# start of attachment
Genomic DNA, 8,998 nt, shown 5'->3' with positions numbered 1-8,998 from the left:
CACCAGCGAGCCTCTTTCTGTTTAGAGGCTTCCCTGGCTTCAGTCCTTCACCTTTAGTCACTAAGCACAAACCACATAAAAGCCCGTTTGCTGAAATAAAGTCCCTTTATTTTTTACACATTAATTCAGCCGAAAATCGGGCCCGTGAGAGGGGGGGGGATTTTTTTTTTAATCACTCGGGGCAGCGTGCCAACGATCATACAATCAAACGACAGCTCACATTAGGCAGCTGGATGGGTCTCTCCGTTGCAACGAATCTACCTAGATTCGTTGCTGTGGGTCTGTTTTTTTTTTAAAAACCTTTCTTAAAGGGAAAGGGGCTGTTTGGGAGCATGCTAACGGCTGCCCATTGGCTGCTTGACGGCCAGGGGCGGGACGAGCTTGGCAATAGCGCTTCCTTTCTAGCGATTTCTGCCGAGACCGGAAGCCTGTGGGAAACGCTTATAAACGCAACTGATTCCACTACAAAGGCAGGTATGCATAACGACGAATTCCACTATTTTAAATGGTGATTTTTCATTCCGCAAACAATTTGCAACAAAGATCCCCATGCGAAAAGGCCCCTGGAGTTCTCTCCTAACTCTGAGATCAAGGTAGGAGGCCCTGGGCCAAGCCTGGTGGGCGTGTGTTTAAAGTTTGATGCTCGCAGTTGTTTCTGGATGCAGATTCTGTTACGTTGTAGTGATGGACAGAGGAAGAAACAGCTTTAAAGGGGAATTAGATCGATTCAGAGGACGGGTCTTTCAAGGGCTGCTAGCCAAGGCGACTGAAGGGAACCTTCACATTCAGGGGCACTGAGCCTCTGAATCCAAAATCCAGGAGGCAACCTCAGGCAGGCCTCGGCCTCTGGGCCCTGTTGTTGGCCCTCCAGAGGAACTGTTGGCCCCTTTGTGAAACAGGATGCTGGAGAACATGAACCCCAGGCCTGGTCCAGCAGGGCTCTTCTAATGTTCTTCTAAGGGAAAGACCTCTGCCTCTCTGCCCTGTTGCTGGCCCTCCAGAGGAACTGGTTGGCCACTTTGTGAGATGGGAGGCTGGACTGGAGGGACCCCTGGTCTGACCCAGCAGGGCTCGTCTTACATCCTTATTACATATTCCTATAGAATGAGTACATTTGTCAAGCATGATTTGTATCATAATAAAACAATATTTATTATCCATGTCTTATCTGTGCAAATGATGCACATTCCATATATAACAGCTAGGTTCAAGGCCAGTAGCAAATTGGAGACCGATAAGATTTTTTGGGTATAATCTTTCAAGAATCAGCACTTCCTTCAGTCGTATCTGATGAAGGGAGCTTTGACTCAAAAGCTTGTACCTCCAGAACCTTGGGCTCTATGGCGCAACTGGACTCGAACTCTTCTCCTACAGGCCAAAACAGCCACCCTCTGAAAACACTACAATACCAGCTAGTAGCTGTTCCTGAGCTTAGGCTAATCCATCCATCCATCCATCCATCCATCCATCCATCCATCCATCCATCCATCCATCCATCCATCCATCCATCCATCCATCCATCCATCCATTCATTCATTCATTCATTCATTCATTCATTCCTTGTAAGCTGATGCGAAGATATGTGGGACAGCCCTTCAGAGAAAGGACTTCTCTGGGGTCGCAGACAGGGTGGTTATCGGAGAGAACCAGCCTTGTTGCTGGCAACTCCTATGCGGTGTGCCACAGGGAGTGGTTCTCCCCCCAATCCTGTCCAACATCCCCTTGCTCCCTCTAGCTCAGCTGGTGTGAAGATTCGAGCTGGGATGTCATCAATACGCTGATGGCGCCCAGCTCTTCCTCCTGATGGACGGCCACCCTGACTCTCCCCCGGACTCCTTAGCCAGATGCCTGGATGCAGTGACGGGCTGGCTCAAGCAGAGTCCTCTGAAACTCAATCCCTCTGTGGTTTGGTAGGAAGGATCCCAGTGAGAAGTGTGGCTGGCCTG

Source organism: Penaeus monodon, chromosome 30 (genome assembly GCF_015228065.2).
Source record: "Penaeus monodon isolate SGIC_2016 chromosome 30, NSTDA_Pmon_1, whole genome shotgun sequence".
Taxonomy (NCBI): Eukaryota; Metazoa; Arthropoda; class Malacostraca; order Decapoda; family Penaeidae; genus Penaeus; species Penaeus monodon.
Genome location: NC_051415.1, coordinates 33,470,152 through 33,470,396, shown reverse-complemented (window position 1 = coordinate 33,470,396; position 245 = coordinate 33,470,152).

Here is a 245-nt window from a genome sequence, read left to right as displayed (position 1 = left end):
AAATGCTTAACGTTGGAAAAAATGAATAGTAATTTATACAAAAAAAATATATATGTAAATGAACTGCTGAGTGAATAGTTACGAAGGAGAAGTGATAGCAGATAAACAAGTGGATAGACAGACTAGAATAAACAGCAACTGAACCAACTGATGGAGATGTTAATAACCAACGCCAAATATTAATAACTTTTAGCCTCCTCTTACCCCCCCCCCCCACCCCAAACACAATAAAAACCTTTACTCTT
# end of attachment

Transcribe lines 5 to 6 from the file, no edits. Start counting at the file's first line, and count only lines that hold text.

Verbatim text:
Taxonomy (NCBI): Eukaryota; Metazoa; Arthropoda; class Malacostraca; order Decapoda; family Penaeidae; genus Penaeus; species Penaeus monodon.
Genome location: NC_051415.1, coordinates 33,470,152 through 33,470,396, shown reverse-complemented (window position 1 = coordinate 33,470,396; position 245 = coordinate 33,470,152).